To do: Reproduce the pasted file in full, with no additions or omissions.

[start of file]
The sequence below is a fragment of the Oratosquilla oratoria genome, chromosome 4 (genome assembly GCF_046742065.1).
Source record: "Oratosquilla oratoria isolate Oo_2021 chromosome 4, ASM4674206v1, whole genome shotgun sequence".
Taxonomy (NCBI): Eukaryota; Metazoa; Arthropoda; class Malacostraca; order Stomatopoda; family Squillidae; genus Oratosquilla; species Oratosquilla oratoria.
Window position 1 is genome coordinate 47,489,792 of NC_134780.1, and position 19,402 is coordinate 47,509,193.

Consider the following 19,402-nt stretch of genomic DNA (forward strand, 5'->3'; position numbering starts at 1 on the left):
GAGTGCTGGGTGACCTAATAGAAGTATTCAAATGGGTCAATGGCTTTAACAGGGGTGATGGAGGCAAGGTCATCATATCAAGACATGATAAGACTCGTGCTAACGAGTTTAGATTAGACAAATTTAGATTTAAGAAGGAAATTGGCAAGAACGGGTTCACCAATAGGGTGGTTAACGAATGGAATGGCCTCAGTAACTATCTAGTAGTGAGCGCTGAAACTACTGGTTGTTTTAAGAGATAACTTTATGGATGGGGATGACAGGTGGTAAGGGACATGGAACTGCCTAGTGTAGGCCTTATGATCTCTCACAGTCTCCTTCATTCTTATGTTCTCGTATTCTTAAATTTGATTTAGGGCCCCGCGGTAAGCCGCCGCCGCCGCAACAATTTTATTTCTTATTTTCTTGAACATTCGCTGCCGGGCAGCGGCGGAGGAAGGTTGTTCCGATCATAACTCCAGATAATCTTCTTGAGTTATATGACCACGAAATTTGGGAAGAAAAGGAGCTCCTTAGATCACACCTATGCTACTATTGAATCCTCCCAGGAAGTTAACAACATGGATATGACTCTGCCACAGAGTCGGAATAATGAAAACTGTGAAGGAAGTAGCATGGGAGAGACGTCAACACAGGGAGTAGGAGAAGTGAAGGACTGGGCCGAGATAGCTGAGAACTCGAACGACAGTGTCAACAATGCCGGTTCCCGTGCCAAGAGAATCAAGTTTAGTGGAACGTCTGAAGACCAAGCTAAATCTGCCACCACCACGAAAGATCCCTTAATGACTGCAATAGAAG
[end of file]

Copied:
The sequence below is a fragment of the Oratosquilla oratoria genome, chromosome 4 (genome assembly GCF_046742065.1).
Source record: "Oratosquilla oratoria isolate Oo_2021 chromosome 4, ASM4674206v1, whole genome shotgun sequence".
Taxonomy (NCBI): Eukaryota; Metazoa; Arthropoda; class Malacostraca; order Stomatopoda; family Squillidae; genus Oratosquilla; species Oratosquilla oratoria.
Window position 1 is genome coordinate 47,489,792 of NC_134780.1, and position 19,402 is coordinate 47,509,193.

Consider the following 19,402-nt stretch of genomic DNA (forward strand, 5'->3'; position numbering starts at 1 on the left):
GAGTGCTGGGTGACCTAATAGAAGTATTCAAATGGGTCAATGGCTTTAACAGGGGTGATGGAGGCAAGGTCATCATATCAAGACATGATAAGACTCGTGCTAACGAGTTTAGATTAGACAAATTTAGATTTAAGAAGGAAATTGGCAAGAACGGGTTCACCAATAGGGTGGTTAACGAATGGAATGGCCTCAGTAACTATCTAGTAGTGAGCGCTGAAACTACTGGTTGTTTTAAGAGATAACTTTATGGATGGGGATGACAGGTGGTAAGGGACATGGAACTGCCTAGTGTAGGCCTTATGATCTCTCACAGTCTCCTTCATTCTTATGTTCTCGTATTCTTAAATTTGATTTAGGGCCCCGCGGTAAGCCGCCGCCGCCGCAACAATTTTATTTCTTATTTTCTTGAACATTCGCTGCCGGGCAGCGGCGGAGGAAGGTTGTTCCGATCATAACTCCAGATAATCTTCTTGAGTTATATGACCACGAAATTTGGGAAGAAAAGGAGCTCCTTAGATCACACCTATGCTACTATTGAATCCTCCCAGGAAGTTAACAACATGGATATGACTCTGCCACAGAGTCGGAATAATGAAAACTGTGAAGGAAGTAGCATGGGAGAGACGTCAACACAGGGAGTAGGAGAAGTGAAGGACTGGGCCGAGATAGCTGAGAACTCGAACGACAGTGTCAACAATGCCGGTTCCCGTGCCAAGAGAATCAAGTTTAGTGGAACGTCTGAAGACCAAGCTAAATCTGCCACCACCACGAAAGATCCCTTAATGACTGCAATAGAAG